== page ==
Great New Zealand Argument by Various Artists

Fretful Sleepers

by BILL PEARSON, Landfall, 1952

First ←Previous Page 6 of 10 Next→ Last

In the New Zealand metaphysic reality is something unpleasant and ugly and though we protect our women and children from it, we know in the long run it is unavoidable. We talk with prim shame of ‘the facts of life’: the Creator has been indecent. We disapprove of the profit motive since it takes men from identity with the crowd, but we think it can’t be avoided. Young men have envied returned soldiers because they ‘saw life in the raw’. It is significant that the weekly that features the uglier side of the news, calls itself Truth. (I know the name came from John Norton’s Sydney Truth and that there are papers of the same name all over the world, but most of them are out to preach the ‘truth’ of a political sect.) People condemned the novels of John A. Lee out of Puritanism but they did not doubt that he was lifting the screen from the indecent truth. The New Zealander suspects the idealist because he is giving a hopeful glamour to ‘reality’. The only philosophy one could logically base on the New Zealand premise is a tempered cynicism, often called ‘realism’.

The New Zealander’s fear of experience not immediate and not contributing to the accumulation of money or the satisfaction of blunted appetites, occurs daily when he reads the newspaper: he glances across the headlines of foreign news and it would have to be a declaration of war before he would pause. ‘As usual, nothing in it,’ he says and reads the Local and General and the sports page. In a small town his wife will go through the classified ads. to detect, from the phone number, who it is that’s wanting to sell that sewing-machine or take a boarder. Yet we all read the paper, in order to be in touch with what everyone else reads. If a New Zealander goes to an exhibition or a museum he withholds his interest, grudgingly stumps around every stand for fear of missing something, but comes away saying with relief, ‘There’s fuck-all to see.’ It was with a great sense of concession to duty that many solders went once to the pyramids or gaped around the Vatican Museum, hardly pausing and went away, a duty done: ‘Well now I can say I’ve seen it’ and repaired to their beer.

(For writers an interesting corollary to a New Zealander’s ‘realism’ is his response to the forceful use of words. I said he suspected clever, confident or intellectual use of words; but he admires a vigorous phraseology that caresses the rawness of ‘reality’ and its underlying oddity or sneer. A mechanic talking of a man baching while his wife was away, said: ‘Oh, that’s the cunt we found wrastlin his way out o’ the jam tins.’ Another, caught by a knock on his door while he was changing, his trousers round his ankles, his shirt over his head, said: ‘You had me hobbled and blindfolded at the same time.’ Osman Middleton knows how to exploit this vigour of language, even if he does give it an American twist.)

Now the reason for the New Zealander’s fear of hypocrisy and his tempered cynicism is that he fear that if he professes to be, know, feel, or understand more than his neighbour, he is guilty of pretensions to social climbing. He is out to be no better than the next man. Thus a Catholic in New Zealand will resent even the most deferential discussion, in a public place, of his faith. He is trained to a loyalty higher than the almighty norm, yet he is loyal out of a stubbornness in the face of his own guilt at belonging to what he feels is in some ways an underground movement. Calling for his beer after Sunday mass he will not say where he has been and it is bad taste if you mention it. On the other hand the perpetual undercurrent, among Protestants and other unbelievers, of slanders and rumour of a Catholic conspiracy to catch all Protestant young men by marriage, comes from a fear of an institution whose doctrines are not readily inspectable and impeachable, in terms of ‘reality’, at the bar. The preoccupation with social climbing betrays a personal insecurity. How much of the gossip of New Zealanders is concerned solely with real or imagined slights given by their neighbours: ‘sensitive’ in New Zealand mean susceptible to personal offence.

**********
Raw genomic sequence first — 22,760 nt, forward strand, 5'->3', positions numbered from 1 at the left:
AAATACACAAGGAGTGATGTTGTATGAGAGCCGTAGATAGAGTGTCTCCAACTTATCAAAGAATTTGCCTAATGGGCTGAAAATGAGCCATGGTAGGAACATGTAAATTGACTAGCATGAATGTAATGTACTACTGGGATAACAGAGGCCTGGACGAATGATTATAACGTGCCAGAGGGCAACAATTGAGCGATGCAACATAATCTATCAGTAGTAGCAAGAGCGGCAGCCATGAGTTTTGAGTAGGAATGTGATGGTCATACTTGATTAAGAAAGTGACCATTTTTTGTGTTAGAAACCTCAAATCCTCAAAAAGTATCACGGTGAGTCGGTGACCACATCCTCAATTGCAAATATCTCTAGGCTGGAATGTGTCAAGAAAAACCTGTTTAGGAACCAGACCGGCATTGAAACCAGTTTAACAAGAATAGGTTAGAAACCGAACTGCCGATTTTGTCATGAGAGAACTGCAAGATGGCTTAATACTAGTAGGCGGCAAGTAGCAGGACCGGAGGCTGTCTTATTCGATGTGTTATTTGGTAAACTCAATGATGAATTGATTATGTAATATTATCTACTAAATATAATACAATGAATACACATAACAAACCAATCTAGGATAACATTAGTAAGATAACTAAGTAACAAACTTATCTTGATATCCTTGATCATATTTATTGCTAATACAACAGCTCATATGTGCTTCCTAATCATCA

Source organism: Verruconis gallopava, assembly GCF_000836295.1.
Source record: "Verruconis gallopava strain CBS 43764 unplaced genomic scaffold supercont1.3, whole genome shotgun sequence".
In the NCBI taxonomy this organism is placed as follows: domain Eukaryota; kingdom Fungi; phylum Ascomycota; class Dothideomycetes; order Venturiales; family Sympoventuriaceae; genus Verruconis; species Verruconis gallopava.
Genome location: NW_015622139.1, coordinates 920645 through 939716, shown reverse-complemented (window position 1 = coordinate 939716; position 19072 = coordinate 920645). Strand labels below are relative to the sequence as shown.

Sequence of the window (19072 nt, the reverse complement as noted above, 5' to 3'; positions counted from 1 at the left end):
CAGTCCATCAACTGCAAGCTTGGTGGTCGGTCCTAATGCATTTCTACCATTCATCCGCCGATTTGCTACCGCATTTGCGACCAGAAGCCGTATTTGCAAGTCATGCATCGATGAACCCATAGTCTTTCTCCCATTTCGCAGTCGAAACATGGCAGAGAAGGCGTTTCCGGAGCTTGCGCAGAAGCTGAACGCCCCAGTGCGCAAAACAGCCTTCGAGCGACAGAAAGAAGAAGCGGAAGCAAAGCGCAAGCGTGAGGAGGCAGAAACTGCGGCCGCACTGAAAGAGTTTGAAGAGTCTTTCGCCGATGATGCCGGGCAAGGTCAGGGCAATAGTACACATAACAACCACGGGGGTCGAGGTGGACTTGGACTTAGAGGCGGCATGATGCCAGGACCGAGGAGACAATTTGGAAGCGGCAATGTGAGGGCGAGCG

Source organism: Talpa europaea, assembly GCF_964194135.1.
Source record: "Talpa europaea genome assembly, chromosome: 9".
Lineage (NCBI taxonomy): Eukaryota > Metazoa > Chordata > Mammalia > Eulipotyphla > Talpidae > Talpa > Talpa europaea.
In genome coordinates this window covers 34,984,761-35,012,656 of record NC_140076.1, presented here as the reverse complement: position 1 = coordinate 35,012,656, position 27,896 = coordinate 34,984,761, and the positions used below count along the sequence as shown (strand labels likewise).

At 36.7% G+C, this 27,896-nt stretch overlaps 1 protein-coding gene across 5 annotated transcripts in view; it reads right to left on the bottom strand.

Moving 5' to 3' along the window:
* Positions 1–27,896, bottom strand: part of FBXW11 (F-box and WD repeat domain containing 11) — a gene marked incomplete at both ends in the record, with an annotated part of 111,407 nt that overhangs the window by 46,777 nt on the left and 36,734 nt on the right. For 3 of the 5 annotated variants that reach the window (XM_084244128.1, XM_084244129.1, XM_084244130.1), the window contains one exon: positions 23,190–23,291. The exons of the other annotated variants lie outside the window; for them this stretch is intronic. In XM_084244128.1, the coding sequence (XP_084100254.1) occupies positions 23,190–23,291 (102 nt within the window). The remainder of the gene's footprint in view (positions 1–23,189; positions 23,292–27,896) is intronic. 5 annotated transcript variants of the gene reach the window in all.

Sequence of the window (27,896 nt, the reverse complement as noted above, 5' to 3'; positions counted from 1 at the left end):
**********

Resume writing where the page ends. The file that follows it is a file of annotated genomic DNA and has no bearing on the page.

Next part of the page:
Somewhere at the back of the outlook of the New Zealander is a dream, a dream of security in equality. Everybody acts the same, receives the same amount of the world’s goods, everyone moves in the same direction. Everyone has simple tastes, explainable desires which can be satisfied with proportionately simple effort. No one has any grievance and accidents don’t happen. It is a version of a human dream, which I believe one half of the world is on the right road to bringing off as nearly as can be under the conditions of existence. The special quality of the New Zealander’s version is that the evil is to disagree or be different. The chaos of existence is to be legislated into shape; the varieties of human quality and personality are to be levelled into conformity with the legislation. It is the development of individual talent that destroys the conformity: some men are left resenting their lack of another man’s talent, so he must not use it, it is an unfair advantage. If life is (as the New Zealander assumes) a race, it is to be run by handicap. If nature can’t be controlled then man must be: social boycott must keep the talented man in his place. Now I am bound to be told that this is part of the socialist dream, but I don’t see it. It is as different from socialist equality as fascism is from communism. I see it as the human dream of security perverted by the fears of the middle class hiving off from the threats of communism, the coloured races and the bland terror of infinite space; trying to give their customs a universal validity flouted by life, time and the multiplicity of planets. They huddle to reassure themselves that their habits are beyond question, and difference and unconformity question them. It is a dream, too, of the middle class wanting to compensate for the daily routine of competition: life is cruel, business forces you to shoddy tricks, but in our dream let us relax and be jolly good fellows. The New Zealander enacts his dream in certain social functions – the few drinks with the boys, the Masonic meeting, the smoke concert, the stage party. The fake solidarity and bonhomie, the boozy brotherliness and slobbery back-slapping are part of the dream: each man knows he has in some way sinned against society: this is his devotion, he is proving that at heart he’s a decent chap. The more money he has the more likely he is to be vulgar, just to show that he really is no better than anyone else. In the army some officers used to pride themselves on taking off their pips and drinking with the other ranks. Christmas Eve is the occasion of a ritual. Everyone is out to show how nice he can be when he is drunk: don’t they say a chap’s real nature comes out when he’s drunk? It is a festival of holy conformity, of sameness and glozing over differences. Thus in certain men’s clubs, the Orphans’ and Savage Clubs and Buffalo Lodges, religion and politics are taboo: they are unfortunate things that cause differences. You find people in New Zealand who make it a principle never to discuss them, and few can without embarrassment when there is likelihood of difference. When I was at Dunedin Training College the principal temporarily banned debates on sex, religion and politics: he said he had a duty to the students’ parents to see that they left the college without any disturbance to the beliefs they entered with.